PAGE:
Post an article

To create a blog/news article:

hugo new post/

Then edit the newly created file content/post/ with your full title and content.

Hugo will automatically generate summaries of posts that appear on the homepage. If you are dissatisfied with an automated summary, you can either limit the summary length by appropriately placing <!--more--> in the article body, or completely override the automated summary by adding a summary parameter to the +++ preamble such that:

summary = "Summary of my post."

To disable commenting for a specific post, you can add disable_comments = true to the post +++ preamble. Or to disable commenting for all posts, you can either set disqusShortname = "" or disable_comments = true in config.toml.

Create a project

To create a project:

hugo new project/

Then edit the newly created file content/project/ Either you can link the project to an external project website by setting the external_link = "" variable at the top of the file, or you can add content (below the final +++) in order to render a project page on your website.

Create a talk

To create a talk:

hugo new talk/

Then edit the newly created file content/talk/ with your full talk title and details. Note that many of the talk parameters are similar to the publication parameters.

Manage node index pages

The node index pages (e.g. /post/) are the special pages which list all of your content. They can exist for blog posts, publications, and talks. The homepage widgets will automatically link to the node index pages when you have more items of content than can be displayed in the widget. Therefore, if you don’t have much content, you may not see the automatic links yet - but you can also manually link to them using a normal Markdown formatted link in your content.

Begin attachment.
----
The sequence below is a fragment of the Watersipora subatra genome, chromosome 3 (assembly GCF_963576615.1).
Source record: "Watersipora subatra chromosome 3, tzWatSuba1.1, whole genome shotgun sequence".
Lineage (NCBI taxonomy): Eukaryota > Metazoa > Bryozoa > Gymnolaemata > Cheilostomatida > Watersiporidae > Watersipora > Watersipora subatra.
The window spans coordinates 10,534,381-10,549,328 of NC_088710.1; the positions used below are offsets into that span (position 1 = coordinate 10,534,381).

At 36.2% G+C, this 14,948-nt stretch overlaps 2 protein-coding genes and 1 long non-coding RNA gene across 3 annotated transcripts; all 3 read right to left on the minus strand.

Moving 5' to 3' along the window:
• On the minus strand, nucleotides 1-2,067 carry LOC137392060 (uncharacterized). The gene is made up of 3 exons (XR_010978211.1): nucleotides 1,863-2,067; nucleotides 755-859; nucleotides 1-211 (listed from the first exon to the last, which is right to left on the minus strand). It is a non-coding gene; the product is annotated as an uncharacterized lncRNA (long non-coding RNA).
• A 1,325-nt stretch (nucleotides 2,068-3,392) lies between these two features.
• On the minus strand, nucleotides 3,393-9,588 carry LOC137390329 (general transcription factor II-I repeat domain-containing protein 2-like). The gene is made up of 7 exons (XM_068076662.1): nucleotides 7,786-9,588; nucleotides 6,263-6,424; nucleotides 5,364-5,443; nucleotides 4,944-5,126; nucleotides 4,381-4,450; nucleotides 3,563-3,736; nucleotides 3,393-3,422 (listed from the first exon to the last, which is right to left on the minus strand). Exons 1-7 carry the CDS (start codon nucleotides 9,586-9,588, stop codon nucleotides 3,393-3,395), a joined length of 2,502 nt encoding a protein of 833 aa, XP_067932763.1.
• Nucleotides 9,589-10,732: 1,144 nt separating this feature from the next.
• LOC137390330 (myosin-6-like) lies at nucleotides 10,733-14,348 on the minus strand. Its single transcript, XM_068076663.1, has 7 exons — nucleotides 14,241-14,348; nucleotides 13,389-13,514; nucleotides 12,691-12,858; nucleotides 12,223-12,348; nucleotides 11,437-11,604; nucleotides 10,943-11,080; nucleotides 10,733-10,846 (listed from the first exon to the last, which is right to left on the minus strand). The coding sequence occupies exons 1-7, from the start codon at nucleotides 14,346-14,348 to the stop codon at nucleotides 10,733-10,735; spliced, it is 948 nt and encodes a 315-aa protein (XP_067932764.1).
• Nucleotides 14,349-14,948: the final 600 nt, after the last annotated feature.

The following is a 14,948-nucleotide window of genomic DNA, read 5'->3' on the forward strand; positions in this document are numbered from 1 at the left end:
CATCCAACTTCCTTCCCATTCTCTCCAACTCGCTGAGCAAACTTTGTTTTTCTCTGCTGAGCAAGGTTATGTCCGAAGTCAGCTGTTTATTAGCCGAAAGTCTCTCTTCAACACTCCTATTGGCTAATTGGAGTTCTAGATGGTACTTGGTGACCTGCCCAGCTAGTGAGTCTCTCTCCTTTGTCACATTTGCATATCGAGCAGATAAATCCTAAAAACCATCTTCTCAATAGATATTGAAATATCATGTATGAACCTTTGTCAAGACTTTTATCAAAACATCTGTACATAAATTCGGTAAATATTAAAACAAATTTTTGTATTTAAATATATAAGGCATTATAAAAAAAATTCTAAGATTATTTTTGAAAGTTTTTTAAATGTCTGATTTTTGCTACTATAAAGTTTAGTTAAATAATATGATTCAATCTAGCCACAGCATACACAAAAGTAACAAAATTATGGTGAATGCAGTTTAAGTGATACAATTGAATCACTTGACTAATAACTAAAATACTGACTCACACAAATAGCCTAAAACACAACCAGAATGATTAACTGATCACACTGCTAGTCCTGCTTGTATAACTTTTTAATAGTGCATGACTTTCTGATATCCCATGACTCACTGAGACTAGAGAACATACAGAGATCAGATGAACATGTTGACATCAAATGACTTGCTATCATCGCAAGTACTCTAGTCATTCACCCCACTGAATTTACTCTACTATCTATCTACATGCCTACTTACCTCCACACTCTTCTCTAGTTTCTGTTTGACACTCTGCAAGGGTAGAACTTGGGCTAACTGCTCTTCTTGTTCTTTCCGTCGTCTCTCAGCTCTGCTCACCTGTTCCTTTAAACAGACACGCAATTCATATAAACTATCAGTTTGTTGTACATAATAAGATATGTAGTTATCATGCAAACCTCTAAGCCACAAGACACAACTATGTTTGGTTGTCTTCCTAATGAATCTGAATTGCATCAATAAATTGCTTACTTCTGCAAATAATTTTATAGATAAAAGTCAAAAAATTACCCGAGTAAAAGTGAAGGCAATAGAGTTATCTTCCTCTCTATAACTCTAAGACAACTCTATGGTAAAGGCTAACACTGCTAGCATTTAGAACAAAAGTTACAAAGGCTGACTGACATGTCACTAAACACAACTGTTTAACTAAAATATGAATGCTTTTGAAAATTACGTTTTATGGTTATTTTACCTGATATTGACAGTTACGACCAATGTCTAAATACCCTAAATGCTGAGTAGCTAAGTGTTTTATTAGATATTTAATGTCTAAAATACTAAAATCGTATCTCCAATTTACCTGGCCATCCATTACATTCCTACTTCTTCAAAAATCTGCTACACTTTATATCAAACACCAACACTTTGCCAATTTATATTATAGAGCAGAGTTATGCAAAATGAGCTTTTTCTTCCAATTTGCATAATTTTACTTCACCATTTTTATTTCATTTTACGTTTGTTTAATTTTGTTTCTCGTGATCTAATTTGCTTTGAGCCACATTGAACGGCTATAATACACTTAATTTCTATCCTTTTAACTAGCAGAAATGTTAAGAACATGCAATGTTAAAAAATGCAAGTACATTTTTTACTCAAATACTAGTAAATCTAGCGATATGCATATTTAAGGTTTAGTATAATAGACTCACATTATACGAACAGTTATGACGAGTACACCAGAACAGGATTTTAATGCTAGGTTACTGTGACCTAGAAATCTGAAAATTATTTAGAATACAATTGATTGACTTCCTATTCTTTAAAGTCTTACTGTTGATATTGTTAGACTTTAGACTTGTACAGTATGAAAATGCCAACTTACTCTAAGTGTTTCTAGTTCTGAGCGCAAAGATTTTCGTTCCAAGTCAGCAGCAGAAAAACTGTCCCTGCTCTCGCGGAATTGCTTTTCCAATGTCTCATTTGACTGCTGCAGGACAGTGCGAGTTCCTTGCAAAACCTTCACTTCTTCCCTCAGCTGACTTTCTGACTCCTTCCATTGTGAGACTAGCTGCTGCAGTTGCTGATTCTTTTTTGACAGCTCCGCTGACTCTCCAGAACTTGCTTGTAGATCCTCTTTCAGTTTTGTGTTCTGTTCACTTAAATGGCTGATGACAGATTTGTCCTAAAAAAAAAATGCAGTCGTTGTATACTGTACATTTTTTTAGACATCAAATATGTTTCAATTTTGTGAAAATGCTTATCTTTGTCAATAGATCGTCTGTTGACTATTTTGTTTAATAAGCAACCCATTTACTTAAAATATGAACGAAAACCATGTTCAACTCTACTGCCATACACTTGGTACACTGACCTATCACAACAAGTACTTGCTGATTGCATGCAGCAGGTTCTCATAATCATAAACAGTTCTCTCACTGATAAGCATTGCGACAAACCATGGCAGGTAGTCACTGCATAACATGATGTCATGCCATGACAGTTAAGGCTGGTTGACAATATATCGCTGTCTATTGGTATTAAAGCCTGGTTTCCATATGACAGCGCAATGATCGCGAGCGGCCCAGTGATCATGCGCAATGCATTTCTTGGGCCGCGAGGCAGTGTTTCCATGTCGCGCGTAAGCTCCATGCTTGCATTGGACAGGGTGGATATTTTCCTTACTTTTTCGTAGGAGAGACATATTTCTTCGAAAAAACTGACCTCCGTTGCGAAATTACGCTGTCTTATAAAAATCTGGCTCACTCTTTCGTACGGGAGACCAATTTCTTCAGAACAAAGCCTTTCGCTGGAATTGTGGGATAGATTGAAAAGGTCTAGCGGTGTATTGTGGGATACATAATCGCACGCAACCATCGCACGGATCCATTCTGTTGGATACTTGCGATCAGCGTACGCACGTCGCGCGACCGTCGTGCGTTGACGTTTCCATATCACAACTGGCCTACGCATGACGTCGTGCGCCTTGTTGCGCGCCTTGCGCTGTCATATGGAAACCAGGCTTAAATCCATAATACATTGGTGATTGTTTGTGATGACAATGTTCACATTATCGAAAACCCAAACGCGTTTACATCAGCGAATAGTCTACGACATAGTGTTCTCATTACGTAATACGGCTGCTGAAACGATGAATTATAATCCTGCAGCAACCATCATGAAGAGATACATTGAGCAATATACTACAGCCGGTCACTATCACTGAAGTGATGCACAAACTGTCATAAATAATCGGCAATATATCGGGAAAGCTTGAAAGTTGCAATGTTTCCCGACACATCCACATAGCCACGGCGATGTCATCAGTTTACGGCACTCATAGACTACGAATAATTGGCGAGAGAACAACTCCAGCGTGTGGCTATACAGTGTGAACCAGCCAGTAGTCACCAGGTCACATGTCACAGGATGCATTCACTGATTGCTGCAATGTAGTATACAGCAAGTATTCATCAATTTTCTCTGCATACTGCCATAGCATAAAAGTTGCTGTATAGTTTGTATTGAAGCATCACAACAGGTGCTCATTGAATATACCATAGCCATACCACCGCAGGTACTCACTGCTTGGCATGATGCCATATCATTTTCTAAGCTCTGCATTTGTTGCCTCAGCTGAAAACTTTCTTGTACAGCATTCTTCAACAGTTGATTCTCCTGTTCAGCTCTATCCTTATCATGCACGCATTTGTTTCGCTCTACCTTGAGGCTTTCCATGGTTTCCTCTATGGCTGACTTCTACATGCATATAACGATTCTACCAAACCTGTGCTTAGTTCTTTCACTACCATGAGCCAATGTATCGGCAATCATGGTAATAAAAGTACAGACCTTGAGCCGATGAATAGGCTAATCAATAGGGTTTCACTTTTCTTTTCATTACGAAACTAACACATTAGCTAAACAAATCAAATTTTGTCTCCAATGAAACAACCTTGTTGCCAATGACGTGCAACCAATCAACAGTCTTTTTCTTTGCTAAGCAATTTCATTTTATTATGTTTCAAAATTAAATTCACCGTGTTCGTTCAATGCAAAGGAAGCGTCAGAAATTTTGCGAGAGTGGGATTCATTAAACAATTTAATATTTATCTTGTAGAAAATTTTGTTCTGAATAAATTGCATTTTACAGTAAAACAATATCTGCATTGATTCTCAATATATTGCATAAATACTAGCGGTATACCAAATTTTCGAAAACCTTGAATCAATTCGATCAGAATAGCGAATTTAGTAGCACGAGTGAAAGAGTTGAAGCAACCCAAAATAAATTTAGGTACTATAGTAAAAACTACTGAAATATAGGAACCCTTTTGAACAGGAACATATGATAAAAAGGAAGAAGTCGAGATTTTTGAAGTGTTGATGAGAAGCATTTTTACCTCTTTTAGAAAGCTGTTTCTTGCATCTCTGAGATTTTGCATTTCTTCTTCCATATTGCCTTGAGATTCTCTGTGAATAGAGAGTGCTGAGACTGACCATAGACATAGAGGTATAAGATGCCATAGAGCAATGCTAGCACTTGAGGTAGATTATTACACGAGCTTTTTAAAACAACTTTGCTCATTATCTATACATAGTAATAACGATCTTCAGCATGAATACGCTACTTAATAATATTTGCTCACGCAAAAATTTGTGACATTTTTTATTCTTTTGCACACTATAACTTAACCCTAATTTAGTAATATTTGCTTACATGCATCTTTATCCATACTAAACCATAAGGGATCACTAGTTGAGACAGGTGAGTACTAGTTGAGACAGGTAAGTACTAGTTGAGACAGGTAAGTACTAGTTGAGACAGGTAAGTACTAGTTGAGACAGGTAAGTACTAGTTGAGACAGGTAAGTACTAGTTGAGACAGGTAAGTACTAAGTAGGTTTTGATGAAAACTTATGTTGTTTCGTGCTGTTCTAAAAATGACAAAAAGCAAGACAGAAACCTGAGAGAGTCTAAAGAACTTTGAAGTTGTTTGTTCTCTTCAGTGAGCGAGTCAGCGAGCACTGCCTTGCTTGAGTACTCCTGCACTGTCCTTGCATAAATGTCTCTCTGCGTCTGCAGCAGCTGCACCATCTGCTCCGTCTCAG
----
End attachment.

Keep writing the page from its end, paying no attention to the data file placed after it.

You can edit the title and add your own content, such as an introduction, by creating and editing the following content files for the node indexes:

hugo new post/
hugo new publication/
hugo new talk/

Then remove all parameters except for title, math, highlight, and date. Edit the title parameter as desired and add any content after the +++ preamble/frontmatter ends. For example, you should have something similar to:

title = "List of my posts"
date = "2017-01-01T00:00:00Z"
math = false
highlight = false

Below is an automatically generated list of all my blog posts!

Removing content

Generally, to remove content, simply delete the relevant file from your content/post, content/publication, content/project, or content/talk folder.

View your updated site

After you have made changes to your site, you can view it by running the hugo server --watch command and then opening localhost:1313 in your web browser.

Deploy your site

Finally, you can build the static website to a public/ folder ready for deployment using the hugo command.

You may then deploy your site by copying the public/ directory (by FTP, SFTP, WebDAV, Rsync, git push, etc.) to your production web server.

Note that running hugo does not remove any previously generated files before building. Therefore, it’s best practice to delete your public/ directory prior to running hugo to ensure no old or interim files are deployed to your server.

Gareth Digby
Curriculum Architect

A blog by a Mac User.